The towns of Clonmel and Thurles in Tipperary are set to receive university town status following the completion of works on a merger of Limerick Institute of Technology (LIT) and Athlone Institute of Technology (AIT).
The new designations for the two towns has been described as a major step forward in securing Tipperary’s future as an educational centre.
The merger of LIT and AIT is expected to be completed later this year.
Speaking onthis morning, Fianna Fáil TD Jackie Cahill said the plan would provide "a great academic boost" for the county.
"My clear understanding now is that the deal is done and that the Minister will be announcing this in the near future," he said.
"There will be extra investment in there and extra variety of courses available.
"I know there are plans in Thurles to invest in more all-weather pitches so there will be extra sports facilities as well."
It is understood Higher Education Minister, Simon Harris and Head of St Patrick’s Campus in Thurles, Finn Ó Murchú will meet soon to discuss the plan and the development of new teacher training courses in Thurles.
The plan for the merger of LIT and AIT was first laid out in 2019 when a financing application was submitted and a formal consortium was formed.
The Government has provided €7m in funding for the project.
Higher Education Minister Simon Harris said the move could be “hugely transformative” for the Midlands and Mid-West regions.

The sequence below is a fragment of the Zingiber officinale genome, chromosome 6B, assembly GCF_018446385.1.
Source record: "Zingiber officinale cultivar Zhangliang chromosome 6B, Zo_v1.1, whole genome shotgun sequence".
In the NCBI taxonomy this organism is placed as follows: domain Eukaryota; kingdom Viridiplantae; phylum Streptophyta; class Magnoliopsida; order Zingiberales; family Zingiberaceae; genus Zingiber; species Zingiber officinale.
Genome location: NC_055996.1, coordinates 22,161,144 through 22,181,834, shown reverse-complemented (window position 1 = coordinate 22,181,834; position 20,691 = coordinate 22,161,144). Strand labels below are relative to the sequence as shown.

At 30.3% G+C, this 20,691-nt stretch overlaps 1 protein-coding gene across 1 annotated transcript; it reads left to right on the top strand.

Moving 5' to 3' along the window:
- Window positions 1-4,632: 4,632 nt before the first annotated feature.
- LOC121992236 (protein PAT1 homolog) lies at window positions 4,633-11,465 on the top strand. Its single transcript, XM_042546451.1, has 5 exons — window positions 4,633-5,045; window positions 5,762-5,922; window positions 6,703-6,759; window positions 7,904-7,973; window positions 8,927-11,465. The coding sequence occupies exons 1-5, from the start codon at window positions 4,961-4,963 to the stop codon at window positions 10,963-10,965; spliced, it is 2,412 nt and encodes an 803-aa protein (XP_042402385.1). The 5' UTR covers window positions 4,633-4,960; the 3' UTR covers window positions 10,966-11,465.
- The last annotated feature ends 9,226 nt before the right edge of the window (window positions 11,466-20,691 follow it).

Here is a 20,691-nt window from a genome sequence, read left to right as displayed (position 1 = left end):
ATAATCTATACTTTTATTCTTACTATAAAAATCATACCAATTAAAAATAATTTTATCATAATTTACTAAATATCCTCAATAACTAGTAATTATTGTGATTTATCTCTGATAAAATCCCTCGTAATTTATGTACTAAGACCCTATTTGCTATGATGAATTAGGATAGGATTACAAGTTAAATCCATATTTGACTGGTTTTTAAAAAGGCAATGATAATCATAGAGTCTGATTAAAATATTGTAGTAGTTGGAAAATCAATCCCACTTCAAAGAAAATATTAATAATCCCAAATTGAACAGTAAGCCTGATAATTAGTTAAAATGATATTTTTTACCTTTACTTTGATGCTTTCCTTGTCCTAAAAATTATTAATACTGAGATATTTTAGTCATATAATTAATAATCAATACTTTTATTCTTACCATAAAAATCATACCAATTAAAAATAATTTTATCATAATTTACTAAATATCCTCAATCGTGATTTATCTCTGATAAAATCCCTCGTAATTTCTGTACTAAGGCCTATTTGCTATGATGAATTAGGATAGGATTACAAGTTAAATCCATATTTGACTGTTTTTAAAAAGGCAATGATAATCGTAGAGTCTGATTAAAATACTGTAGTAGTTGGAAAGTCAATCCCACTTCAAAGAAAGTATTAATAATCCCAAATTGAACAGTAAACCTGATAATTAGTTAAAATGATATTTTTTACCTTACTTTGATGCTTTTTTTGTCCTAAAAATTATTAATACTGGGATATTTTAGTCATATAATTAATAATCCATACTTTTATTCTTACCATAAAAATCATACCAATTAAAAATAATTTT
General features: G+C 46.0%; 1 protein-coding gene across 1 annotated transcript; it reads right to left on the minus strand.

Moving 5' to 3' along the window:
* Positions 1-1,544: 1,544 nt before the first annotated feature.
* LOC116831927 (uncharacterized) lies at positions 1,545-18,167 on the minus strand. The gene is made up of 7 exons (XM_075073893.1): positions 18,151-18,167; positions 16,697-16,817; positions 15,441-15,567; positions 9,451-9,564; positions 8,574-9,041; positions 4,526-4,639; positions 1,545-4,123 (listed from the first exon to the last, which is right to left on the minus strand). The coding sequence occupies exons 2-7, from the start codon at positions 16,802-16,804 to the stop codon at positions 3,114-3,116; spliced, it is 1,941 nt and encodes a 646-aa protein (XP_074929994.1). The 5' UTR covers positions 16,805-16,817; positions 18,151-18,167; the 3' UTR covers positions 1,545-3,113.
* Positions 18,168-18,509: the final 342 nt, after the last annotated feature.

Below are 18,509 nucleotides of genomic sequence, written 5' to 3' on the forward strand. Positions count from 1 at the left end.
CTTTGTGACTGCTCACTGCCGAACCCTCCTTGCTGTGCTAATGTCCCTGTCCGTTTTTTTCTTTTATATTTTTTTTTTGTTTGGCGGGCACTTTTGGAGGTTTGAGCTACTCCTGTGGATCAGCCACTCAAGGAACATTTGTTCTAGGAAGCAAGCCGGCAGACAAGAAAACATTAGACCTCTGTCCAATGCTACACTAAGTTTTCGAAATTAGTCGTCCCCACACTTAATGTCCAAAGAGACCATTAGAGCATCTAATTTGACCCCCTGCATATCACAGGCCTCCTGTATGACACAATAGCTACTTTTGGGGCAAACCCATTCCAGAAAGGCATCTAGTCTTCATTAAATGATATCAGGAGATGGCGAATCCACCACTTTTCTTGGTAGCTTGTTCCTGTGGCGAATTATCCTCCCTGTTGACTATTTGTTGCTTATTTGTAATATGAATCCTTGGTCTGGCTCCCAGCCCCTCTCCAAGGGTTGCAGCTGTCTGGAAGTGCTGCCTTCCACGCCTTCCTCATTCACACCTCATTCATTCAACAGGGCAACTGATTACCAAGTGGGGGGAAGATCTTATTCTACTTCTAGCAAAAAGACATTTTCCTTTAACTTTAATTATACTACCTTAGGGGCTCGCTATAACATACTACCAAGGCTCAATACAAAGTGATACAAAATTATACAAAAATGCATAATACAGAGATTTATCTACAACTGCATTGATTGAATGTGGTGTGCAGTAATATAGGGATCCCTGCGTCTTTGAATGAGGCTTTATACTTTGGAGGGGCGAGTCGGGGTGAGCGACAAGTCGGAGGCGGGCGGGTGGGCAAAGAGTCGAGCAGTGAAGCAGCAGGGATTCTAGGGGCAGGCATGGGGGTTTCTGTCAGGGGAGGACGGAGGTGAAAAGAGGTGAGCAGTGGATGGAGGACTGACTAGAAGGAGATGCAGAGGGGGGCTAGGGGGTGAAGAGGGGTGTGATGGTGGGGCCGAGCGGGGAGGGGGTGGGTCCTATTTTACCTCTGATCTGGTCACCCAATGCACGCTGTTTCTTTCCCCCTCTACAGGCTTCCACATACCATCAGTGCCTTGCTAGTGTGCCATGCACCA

LIT and AIT currently have a combined student population of almost 14,000 and some 1,300 combined staff members.
The Midlands and Mid-West Technological University will be the third such merged higher education institution in Ireland.
In 2019, TU Dublin became the country’s first technological University when Dublin Institute of Technology, Institute of Technology, Blanchardstown and Institute of Technology, Tallaght were amalgamated.
In January of this year, Munster Technological University was established following the merging of Cork Institute of Technology and IT Tralee.
Further applications for TU status are expected from the Connacht Ulster Alliance - comprising the Institutes of Technology in Galway-Mayo, Sligo and Letterkenny - and from Institute of Technology Carlow and Waterford Institute of Technology who are seeking the establishment of a Technological University for the South East of Ireland.
These institutions, along with the Midlands Mid-West TU, could all be established in 2022.
"These new types of higher education institution are key drivers of a wide range of national strategic policy objectives relating to higher education access, skills retention and creation, research capacity building and research-led teaching and learning excellence, regional development and socio-economic progress," Mr Harris said.
"We wish to ensure that the benefits of higher education and regional development are spread equitably across the country and that everyone can avail of the high-quality provision that TUs deliver for students, staff, employers, enterprise and for the wider local and regional communities they are embedded in."